Entrepreneurs seeking start-up capital often look to early stage investors as validators for their vision and business acumen in addition to their value as financial supporters critical to the venture’s growth and survival. Thus, early stage investor may have a substantively different type of influence on the founder and the company. Unfortunately, in many cases, such early stage angel investors may be friends, family members, or local business executives with little to no experience in mentoring a founder of his company’s product, market or business strategy. Even worse, the investor may believe that he or she is an expert and mistakenly assume that they know better than the founder and his team what the company should be doing.
Founder CEO’s are sometimes stereotyped as hard-headed and egotistical or nerdy and ill-informed about real world business dynamics. In truth, however, the psychological dynamics at work with early stage start-up founders are often more by fear and uncertainty – leaving founders vulnerable and less likely to question or challenge bad advice or misguided influence.
It’s critical that early stage investors understand this sensitive psychological state of affairs and manage their interactions and influence with the founder and the company with appropriate care. By nature, the early stage start-ups are working are generally working with unproven products or services and uncertain market validation. It’s easy at this stage of the game to be distracted or diverted in unproductive directions. Early stage investors would be wise to consider supporting and encouraging the momentum of the founder and the company as their first and foremost responsibility. If they question the founder’s ability or the direction of the company’s business plan they shouldn’t be investing. Just as in marriage, parties shouldn’t tie the knot based on a belief that they’re going to change one party after the fact.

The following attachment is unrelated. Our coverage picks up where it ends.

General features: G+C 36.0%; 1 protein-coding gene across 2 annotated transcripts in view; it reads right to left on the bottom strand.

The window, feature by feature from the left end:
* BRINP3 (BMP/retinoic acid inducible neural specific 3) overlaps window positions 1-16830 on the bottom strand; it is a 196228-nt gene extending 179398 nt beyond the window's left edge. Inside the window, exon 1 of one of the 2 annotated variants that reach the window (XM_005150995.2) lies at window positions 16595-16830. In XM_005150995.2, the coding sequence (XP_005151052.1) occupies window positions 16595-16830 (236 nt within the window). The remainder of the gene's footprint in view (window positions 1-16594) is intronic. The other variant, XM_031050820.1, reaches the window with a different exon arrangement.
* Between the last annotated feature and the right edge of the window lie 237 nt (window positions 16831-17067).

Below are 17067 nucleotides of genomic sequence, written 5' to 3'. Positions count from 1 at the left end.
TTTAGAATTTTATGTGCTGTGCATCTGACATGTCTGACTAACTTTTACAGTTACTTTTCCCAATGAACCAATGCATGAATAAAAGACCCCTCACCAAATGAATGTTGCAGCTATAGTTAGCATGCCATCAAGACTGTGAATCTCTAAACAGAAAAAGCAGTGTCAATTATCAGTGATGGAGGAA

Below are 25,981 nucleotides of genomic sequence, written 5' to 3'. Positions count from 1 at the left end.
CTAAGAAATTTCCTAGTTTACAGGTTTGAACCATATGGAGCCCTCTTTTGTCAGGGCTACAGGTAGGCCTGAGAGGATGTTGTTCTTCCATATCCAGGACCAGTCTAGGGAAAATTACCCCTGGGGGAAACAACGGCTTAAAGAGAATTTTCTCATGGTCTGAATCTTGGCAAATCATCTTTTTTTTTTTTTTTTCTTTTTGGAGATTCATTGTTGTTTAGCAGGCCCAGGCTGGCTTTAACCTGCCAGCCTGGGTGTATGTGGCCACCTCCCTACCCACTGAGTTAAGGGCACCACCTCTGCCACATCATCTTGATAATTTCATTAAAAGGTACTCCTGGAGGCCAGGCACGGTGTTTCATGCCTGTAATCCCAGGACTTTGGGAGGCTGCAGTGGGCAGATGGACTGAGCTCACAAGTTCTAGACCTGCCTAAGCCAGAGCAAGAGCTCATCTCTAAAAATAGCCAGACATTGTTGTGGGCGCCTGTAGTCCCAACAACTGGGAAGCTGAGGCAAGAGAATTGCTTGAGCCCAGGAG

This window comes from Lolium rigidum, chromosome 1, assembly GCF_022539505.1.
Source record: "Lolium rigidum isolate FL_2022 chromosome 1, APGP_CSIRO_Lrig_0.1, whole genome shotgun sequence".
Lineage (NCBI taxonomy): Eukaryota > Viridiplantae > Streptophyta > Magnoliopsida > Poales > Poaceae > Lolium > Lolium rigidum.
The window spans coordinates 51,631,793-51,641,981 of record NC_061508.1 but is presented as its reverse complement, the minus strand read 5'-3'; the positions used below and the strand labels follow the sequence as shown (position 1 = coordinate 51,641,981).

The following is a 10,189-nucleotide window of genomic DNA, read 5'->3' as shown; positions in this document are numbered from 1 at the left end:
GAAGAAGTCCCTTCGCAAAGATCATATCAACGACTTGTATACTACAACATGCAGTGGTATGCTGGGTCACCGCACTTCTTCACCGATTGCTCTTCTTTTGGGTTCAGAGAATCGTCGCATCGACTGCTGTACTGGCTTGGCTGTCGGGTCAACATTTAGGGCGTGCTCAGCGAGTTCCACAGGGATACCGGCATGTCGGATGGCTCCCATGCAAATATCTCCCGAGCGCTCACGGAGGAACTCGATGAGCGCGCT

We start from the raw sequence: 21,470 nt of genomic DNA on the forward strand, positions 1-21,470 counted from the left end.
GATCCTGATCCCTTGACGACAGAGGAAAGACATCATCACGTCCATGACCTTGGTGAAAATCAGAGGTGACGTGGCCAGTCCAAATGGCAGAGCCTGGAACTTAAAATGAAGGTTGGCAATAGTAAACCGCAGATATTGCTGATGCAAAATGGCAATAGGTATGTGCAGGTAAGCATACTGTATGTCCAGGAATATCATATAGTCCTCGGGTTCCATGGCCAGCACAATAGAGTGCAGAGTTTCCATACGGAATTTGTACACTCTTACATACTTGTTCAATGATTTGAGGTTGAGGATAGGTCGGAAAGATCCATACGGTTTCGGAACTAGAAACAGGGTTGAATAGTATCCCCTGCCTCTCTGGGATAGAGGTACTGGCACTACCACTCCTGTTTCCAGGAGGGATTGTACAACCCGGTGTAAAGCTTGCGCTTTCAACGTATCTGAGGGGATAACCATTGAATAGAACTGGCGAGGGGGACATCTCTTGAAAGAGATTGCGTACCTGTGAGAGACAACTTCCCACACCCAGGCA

Equally, founders should be particularly alert to the nature of interactions with the early stage investors. If an interested investor has more interest in what you’re not doing than in what you are doing, then tread with care. Similarly, if an investor takes a never-ending interest in the details of everything about the business – that’s not necessarily a compliment. Such distractions can be costly in terms of both time and focus.
Worst of all, an early stage investor who routinely challenges every move the company makes will quickly suck the wind from the sails Founders forced to defend their plans and actions at every turn are not only distracted from productive activities, they may find their confidence undermined and their vision clouded. And finally, succumbing to the demands and advice of an ill-informed investor may risk tanking an otherwise promising new venture.